Irish Americans prepare for onslaught of Hurricane Irene
Bars and other businesses prepare for incoming storm
New York City residents are bracing themselves for one of the worst storms in decades, as hurricane Irene approaches the coastal city.
One block from the ocean in Belle Harbor, Queens, customers in the Irish Harbor Lights Pub are not sure what to expect but have been told they must evacuate.
Living in the area for three decades, bartender Harvey Pedersen said he has never experienced a storm of this magnitude.
Pedersen says his customers are preparing for the worst, but many think the media frenzy is over-exaggerated.
“A lot of people think the storm is being over publicized,” he told IrishCentral.
“People with houses are worried about leaving,” he said, adding “Hurricane Katrina scared everybody.”
Bronx resident Orla Ryan’s vacation plans hang in the balance, as she doubts her flight to California on Sunday will go ahead.
“I am supposed to fly Sunday morning with Continental but they said for now the flight isn’t cancelled,” the Tipperary woman told Irish Central. “It’s the only week off I have had all summer,” she reflected.
Even if her flight does go ahead, she remains unsure about how she would get to the airport. “To be honest I am a bit worried about power outages and getting around, one of my concerns was even getting to the airport as there will probably be no subways.
” After living in New York for almost ten years, Fermanagh man, Gavin Doherty admits he has never witnessed weather warnings like this. The owner of the Dark Horse bar in the financial district admits they are just taking it day by day.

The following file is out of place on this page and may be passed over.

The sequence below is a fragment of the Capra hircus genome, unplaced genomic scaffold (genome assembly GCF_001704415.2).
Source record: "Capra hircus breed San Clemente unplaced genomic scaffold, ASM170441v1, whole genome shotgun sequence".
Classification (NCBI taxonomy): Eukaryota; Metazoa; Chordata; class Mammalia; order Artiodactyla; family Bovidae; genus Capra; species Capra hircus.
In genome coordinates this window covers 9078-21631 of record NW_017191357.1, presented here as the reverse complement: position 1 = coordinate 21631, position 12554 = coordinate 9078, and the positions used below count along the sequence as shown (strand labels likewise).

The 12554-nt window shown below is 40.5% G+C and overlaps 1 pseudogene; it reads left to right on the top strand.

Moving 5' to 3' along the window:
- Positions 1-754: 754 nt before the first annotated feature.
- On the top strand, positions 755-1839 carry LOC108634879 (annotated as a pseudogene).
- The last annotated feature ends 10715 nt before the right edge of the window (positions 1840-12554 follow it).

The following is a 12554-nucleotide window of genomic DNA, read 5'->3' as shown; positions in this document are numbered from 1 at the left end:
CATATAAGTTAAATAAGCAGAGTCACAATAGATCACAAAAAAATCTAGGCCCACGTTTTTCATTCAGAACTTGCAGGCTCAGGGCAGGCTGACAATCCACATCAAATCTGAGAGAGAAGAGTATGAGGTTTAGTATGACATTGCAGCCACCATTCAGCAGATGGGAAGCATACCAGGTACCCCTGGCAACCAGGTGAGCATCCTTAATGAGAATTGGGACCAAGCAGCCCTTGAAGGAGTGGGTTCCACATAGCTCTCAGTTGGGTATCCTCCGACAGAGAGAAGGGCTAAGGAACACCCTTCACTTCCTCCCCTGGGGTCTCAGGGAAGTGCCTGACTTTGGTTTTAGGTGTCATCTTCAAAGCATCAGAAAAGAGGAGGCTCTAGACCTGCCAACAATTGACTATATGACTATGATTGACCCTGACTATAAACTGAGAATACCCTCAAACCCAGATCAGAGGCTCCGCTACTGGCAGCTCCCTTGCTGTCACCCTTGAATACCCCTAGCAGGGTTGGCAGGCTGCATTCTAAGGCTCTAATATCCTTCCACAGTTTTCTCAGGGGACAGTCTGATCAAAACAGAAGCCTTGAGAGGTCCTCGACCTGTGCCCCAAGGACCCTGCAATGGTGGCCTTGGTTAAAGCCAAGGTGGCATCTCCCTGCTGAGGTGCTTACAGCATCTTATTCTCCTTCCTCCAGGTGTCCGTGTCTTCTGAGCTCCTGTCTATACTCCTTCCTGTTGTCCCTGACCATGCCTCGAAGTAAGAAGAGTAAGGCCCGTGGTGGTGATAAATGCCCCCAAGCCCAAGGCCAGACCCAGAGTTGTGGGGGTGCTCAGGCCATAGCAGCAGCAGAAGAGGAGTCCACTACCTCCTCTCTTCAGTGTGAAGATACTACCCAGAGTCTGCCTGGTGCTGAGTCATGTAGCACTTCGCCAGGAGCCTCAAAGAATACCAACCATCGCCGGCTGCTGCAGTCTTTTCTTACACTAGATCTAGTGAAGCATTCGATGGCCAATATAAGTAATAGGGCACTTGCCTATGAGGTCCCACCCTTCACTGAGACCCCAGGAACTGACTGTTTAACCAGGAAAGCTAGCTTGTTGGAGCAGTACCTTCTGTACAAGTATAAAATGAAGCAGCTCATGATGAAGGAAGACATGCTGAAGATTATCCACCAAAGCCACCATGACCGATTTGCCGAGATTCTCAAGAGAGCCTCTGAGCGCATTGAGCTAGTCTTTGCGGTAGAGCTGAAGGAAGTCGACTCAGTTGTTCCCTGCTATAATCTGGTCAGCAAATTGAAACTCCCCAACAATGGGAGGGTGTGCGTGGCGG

“I am worried, I don’t want a hurricane to ruin the business, but you don’t really know what to expect,” he admitted. “A lot of people are even getting out of town, if it gets really bad we will end up closing but for now we are going to wait it out and assess the damage,” he told Irish Central. In Astoria, Queens,
Cork man Ruairi Curtin was making preparations for the incoming storm when he spoke to IrishCentral.
The proprietor of Sweet Afton bar said safety is the number one priority .
“We may decide to close early to ensure our customers and staff get home safely if the weather starts to get out of hand.
“The last thing we want is a bunch of customers stuck in the bars at 4am with no way home.”
At O’Neill’s Bar in midtown bartender Robbie Hogan from Meath was hoping for the best.
“It is quite scary what they are predicting.’ he said. “I hope it doesn’t come to that, we’d be happy to get a major Irish rainstorm but hopefully nothing worse."
In response to the storm all Gaelic Park fixtures have been cancelled this Sunday.
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